Fresh off a legislative session in which Republicans killed his tax plan, Gov. Jerry Brown went into campaign mode Monday, attacking the GOP in a barn-burning speech before thousands of union delegates at a labor convention in Las Vegas.
Brown told union members to focus their energies on reelecting President Obama, retaking the U.S. House of Representatives -- and perhaps helping him increase his Democratic majority in the California Legislature. He boasted about signing a bill that would make it easier for farmworkers to organize and said increased tax revenues would mean more public works projects and more jobs for the decimated ranks of the country’s construction workers.
“Yes, that takes some tolls or fees or taxes, but that’s an investment in ourselves and our own people rather than buying stuff that’s made for 50 cents an hour, 25 cents an hour, 10,000 miles away,” Brown told the gathering of the Laborer's International Union of North America.
The governor railed against Republicans who blocked his tax plan.
“There’s this idea that [if] you have a little extra tax, that somehow that’s an evil,” Brown said. “And we’ve got a group in California, that every time you try to raise a little money for more roads and more dams, for more bridges, for more train tracks, they block it.”
Brown rallied the crowd with a red-meat speech that served as a call to arms for next year’s elections, invoking former President Harry Truman and saying Democrats should run against the “do-nothing House of Representatives.”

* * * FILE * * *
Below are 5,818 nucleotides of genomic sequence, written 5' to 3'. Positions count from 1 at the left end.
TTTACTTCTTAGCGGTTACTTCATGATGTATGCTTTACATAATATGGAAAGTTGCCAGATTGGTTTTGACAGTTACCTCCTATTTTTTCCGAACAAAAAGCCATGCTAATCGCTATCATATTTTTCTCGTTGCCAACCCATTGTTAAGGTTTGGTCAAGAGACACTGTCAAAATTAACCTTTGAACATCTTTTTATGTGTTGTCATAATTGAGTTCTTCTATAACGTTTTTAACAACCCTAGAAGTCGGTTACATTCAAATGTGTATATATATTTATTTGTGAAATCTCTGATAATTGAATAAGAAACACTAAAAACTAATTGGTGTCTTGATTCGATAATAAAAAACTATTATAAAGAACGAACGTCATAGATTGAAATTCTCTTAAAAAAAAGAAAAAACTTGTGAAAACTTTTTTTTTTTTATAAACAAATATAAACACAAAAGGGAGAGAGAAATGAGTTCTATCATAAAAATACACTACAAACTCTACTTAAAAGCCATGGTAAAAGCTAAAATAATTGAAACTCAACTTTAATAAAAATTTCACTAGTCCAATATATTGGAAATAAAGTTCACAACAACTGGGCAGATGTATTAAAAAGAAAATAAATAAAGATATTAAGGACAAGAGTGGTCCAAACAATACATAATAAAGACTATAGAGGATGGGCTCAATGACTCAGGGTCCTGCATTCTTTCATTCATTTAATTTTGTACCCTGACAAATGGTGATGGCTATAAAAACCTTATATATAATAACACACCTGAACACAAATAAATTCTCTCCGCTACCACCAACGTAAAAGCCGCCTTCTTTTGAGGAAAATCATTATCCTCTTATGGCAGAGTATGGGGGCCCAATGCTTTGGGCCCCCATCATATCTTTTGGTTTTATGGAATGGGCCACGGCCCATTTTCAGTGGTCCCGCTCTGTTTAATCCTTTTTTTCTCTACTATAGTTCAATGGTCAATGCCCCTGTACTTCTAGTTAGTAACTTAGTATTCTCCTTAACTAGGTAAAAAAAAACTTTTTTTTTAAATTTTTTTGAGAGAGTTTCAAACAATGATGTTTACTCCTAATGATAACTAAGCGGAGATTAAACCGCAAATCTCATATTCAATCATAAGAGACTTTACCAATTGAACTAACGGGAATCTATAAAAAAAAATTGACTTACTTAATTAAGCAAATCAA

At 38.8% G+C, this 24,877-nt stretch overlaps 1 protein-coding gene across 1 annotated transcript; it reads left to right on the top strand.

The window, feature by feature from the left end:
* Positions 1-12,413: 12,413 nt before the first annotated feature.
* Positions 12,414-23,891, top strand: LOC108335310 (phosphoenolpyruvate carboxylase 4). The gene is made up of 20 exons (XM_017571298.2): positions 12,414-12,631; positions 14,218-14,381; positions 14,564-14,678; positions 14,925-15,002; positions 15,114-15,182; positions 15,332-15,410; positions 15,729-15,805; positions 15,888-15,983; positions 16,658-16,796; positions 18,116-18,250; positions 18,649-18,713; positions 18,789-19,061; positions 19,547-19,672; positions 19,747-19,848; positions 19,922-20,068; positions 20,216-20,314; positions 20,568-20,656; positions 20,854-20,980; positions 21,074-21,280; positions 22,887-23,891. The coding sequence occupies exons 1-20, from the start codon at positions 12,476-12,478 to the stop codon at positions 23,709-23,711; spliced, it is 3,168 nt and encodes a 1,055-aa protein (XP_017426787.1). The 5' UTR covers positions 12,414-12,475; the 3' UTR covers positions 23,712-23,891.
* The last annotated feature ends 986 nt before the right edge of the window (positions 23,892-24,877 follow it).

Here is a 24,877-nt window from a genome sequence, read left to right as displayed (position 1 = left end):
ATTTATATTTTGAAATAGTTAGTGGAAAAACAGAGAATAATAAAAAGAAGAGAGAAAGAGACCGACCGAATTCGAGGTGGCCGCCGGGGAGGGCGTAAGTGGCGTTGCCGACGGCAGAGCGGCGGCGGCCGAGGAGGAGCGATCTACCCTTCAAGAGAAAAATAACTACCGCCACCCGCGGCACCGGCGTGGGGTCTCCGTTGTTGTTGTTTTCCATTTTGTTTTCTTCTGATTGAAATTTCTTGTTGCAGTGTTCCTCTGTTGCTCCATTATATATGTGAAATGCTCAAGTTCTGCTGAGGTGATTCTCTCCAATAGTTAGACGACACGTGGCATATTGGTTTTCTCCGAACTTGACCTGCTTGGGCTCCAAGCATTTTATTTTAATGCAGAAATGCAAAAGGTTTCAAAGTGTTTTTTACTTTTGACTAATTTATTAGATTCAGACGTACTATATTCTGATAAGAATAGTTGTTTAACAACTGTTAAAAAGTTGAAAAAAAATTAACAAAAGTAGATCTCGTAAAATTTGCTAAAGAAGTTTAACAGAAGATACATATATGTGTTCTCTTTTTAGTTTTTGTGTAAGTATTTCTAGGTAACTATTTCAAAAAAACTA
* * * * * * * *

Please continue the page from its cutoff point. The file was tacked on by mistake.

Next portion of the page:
“As governor of California, I refuse to let the Republicans and the non-union contractors get away with their schemes to reduce wages,” he said to applause and tooting air horns. “We’re not poor, we’re just poor in some of the politics that drives the country and I’m counting on you and your allies in organized labor to turn that around because it’s not going to come without a fight.”
He blamed Republicans’ opposition on the clout of taxpayer groups, especially the Howard Jarvis Taxpayers Assn., which urged Republicans to oppose Brown's package.
“It’s amazing that actually elected people are so subject to that kind of political pressure,” he said.
Brown ended his speech at the Paris Las Vegas casino with an invitation for the delegates to visit California.
“It’s not as hot” as Las Vegas, he said. “You won’t lose as much money in the slot machines. You’ll have just as much fun. And, if you get arrested, I can pardon you.”
-- Michael J. Mishak in Las Vegas
Photo: Gov. Jerry Brown speaks in Long Beach earlier this year. Photo Credit: Bob Chamberlin / Los Angeles Times